UK’s largest gold nugget, weighing a hefty 121.3 grams (4.28 ounces), found in a Scottish river
In May of this year, the world’s largest gold nugget was allegedly discovered in a river in Scotland. A gold-hunter who has chosen to remain anonymous apparently found the nugget using a technique known in the treasure hunting community as “sniping.” The treasure hunter reports the nugget weighs in at a whopping 121.3 grams, or 4.28 ounces. If this proves to be legitimate, then the lucky seeker will have broken the record set by the ‘Douglas Nugget.’ In other words, the treasure hunter will have found the UK’s largest gold nugget.
How We Found Out
Lee Palmer wrote “Gold Occurrences in the UK: A Gold Prospector’s Guide,” and spoke with CNN about the nugget. “It’s priceless,” he remarked. The piece was split into two parts, weighing 31.7 and 89.6 grams apiece. However, an anonymous prospector was able to fit the two pieces together to form a precious jigsaw puzzle.
Mr. Palmer wants the piece to be put into a museum, but as is, he is unsure what the fate of the precious metal will be. They do things a little differently in Scotland, as its part of the UK. When it comes to treasures, the government might step in and claim precious metals like gold or silver as property of the Crown. This differs from laws in the United States, where courts have usually ruled that old treasures with no clear owner belong to whoever finds them. That means the UK’s largest gold nugget could be displayed in a private Royal collection somewhere, and inaccessible to the public.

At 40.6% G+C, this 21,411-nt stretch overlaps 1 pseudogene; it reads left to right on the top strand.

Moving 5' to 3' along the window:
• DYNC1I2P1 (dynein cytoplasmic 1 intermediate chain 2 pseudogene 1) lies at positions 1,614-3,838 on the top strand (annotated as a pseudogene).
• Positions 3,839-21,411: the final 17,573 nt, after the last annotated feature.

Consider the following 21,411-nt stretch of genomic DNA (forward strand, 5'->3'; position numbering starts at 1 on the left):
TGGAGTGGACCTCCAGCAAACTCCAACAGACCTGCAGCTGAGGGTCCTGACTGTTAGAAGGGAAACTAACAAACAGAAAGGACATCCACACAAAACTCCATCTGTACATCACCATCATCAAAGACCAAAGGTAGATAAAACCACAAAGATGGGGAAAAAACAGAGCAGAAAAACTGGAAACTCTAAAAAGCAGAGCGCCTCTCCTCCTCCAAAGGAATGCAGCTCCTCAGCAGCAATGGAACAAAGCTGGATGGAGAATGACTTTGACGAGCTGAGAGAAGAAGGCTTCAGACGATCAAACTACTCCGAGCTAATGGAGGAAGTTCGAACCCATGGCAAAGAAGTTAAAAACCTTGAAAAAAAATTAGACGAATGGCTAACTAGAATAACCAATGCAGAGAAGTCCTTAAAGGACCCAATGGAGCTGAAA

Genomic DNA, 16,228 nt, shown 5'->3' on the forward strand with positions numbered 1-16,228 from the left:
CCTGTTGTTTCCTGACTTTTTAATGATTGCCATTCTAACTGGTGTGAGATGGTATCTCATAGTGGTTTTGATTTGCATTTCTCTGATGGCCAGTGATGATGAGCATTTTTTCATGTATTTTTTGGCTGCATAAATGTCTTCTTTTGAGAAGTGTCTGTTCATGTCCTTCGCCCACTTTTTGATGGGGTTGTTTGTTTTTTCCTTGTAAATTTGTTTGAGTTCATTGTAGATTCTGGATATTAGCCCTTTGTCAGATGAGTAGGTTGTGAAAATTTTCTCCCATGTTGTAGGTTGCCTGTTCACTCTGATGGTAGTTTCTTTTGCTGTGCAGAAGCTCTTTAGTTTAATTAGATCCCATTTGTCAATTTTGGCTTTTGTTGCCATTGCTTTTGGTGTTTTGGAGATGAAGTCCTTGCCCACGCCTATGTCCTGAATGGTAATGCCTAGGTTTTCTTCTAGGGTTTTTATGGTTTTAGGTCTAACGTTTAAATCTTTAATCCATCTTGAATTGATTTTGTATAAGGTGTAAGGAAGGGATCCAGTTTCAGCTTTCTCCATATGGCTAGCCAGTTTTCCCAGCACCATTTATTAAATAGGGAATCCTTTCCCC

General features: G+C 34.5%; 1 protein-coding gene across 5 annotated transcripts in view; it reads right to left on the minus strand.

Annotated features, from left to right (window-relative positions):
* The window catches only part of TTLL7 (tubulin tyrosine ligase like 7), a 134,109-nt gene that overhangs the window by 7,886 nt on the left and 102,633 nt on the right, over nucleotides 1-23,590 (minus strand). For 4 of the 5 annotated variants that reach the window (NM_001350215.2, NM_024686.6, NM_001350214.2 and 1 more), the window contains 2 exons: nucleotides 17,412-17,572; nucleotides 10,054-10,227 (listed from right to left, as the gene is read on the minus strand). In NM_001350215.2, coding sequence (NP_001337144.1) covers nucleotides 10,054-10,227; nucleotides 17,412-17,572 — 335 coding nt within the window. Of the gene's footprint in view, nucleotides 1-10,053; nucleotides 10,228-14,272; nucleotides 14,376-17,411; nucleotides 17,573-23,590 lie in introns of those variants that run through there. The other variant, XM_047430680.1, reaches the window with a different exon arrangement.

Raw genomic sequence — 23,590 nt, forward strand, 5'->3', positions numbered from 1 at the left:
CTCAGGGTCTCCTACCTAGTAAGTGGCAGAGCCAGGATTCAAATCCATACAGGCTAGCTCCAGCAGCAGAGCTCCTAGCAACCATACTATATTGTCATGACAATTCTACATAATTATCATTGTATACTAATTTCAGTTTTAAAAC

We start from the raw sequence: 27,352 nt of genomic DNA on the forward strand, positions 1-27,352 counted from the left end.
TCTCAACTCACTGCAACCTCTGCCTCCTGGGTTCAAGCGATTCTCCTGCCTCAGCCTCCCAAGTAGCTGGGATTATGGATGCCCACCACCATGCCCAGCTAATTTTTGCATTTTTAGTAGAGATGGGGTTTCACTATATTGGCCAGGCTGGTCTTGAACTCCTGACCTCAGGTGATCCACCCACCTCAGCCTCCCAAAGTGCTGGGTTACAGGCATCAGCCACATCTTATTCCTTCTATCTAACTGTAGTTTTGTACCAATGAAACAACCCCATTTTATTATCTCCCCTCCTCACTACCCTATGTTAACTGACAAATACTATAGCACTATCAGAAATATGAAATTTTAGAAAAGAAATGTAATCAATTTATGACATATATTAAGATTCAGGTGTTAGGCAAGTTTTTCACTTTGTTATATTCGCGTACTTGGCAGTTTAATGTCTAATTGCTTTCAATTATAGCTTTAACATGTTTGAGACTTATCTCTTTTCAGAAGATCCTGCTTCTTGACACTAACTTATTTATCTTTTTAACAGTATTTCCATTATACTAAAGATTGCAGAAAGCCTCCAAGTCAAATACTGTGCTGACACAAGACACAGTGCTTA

Origins of the Gold a Mystery
While Lee Palmer’s story says one thing, there is no proof as of yet whether or not the gold even came from Scotland. Since this is the case, there is no definitive way to verify the gold’s legitimacy. Gold expert Neil Clark remarked to CNN that, “the only way of checking to see where a piece of gold has come from is to locate the impurities in it, and even then, it’s very difficult.” Even if the gold can’t be verified as authentic Scottish metal, its owner might still end up being royalty.
The UK’s largest gold nugget would certainly be a sight to see, but as is both its fate and origin is a mystery. Hopefully, experts will be able to determine the authenticity and rarity of the artifact. Amateur treasure hunters everywhere will be able to rejoice in the fact that ‘panning for gold’ is more than just an analogy again.